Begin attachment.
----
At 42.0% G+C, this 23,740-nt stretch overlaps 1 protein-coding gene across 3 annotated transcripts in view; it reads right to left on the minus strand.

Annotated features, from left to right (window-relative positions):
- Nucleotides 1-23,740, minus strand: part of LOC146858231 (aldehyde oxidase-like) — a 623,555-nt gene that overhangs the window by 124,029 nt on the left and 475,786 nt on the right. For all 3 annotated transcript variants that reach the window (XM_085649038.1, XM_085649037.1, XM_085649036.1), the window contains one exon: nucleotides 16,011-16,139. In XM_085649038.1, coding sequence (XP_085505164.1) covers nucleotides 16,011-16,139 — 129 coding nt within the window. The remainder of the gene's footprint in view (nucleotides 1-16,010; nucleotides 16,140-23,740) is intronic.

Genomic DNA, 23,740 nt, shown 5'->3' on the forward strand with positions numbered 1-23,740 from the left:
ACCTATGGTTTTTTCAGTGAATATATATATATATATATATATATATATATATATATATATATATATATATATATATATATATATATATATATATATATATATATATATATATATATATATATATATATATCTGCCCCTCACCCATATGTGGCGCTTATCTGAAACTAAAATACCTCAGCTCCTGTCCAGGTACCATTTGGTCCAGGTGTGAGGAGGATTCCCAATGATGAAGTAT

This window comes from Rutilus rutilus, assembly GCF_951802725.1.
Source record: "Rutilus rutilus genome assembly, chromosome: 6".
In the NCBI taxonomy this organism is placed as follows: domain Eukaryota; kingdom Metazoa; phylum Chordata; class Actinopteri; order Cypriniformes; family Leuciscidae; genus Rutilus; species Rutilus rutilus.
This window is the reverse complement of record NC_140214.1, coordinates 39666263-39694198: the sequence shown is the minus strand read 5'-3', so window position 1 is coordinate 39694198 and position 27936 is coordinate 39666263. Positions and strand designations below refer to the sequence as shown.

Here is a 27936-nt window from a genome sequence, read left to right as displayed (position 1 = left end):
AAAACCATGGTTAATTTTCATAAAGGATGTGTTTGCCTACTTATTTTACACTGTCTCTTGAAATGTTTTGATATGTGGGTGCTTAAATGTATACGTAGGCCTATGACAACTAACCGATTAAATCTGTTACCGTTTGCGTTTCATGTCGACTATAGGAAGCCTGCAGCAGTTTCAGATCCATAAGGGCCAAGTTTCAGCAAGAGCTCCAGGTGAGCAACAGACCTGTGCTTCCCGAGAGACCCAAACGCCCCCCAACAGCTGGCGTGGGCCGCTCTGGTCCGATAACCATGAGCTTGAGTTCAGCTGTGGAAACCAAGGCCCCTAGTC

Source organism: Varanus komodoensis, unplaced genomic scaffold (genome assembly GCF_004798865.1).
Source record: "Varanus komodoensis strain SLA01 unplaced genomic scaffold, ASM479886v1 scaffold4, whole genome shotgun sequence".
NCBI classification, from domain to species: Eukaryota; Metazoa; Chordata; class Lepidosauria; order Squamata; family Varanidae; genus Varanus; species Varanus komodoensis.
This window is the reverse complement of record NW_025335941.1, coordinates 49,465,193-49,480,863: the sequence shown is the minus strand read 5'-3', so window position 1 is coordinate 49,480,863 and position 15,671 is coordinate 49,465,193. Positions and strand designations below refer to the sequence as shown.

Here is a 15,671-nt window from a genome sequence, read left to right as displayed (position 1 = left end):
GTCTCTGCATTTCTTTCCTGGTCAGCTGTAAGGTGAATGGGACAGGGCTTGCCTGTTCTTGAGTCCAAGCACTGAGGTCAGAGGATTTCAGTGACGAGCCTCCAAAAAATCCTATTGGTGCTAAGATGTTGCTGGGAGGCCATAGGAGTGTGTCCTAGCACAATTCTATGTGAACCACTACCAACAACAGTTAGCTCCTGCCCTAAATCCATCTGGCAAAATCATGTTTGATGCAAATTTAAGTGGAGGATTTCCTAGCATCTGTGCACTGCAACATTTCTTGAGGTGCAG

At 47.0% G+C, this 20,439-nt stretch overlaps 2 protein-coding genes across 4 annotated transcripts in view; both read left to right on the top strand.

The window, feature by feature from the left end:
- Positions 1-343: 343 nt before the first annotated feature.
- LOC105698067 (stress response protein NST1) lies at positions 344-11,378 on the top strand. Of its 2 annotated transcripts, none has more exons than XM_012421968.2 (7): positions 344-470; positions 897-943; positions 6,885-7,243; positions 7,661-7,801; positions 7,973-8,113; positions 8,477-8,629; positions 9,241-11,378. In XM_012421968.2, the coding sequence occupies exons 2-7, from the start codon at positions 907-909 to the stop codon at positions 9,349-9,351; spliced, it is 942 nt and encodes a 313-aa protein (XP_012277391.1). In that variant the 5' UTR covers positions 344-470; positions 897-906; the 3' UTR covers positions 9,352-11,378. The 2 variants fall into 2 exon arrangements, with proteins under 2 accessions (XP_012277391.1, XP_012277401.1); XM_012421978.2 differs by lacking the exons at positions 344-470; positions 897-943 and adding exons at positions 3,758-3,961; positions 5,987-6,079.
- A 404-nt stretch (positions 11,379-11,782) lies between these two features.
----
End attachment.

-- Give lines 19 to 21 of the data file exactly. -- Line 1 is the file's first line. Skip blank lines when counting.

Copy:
The window, feature by feature from the left end:
- Positions 1-343: 343 nt before the first annotated feature.
- LOC105698067 (stress response protein NST1) lies at positions 344-11,378 on the top strand. Of its 2 annotated transcripts, none has more exons than XM_012421968.2 (7): positions 344-470; positions 897-943; positions 6,885-7,243; positions 7,661-7,801; positions 7,973-8,113; positions 8,477-8,629; positions 9,241-11,378. In XM_012421968.2, the coding sequence occupies exons 2-7, from the start codon at positions 907-909 to the stop codon at positions 9,349-9,351; spliced, it is 942 nt and encodes a 313-aa protein (XP_012277391.1). In that variant the 5' UTR covers positions 344-470; positions 897-906; the 3' UTR covers positions 9,352-11,378. The 2 variants fall into 2 exon arrangements, with proteins under 2 accessions (XP_012277391.1, XP_012277401.1); XM_012421978.2 differs by lacking the exons at positions 344-470; positions 897-943 and adding exons at positions 3,758-3,961; positions 5,987-6,079.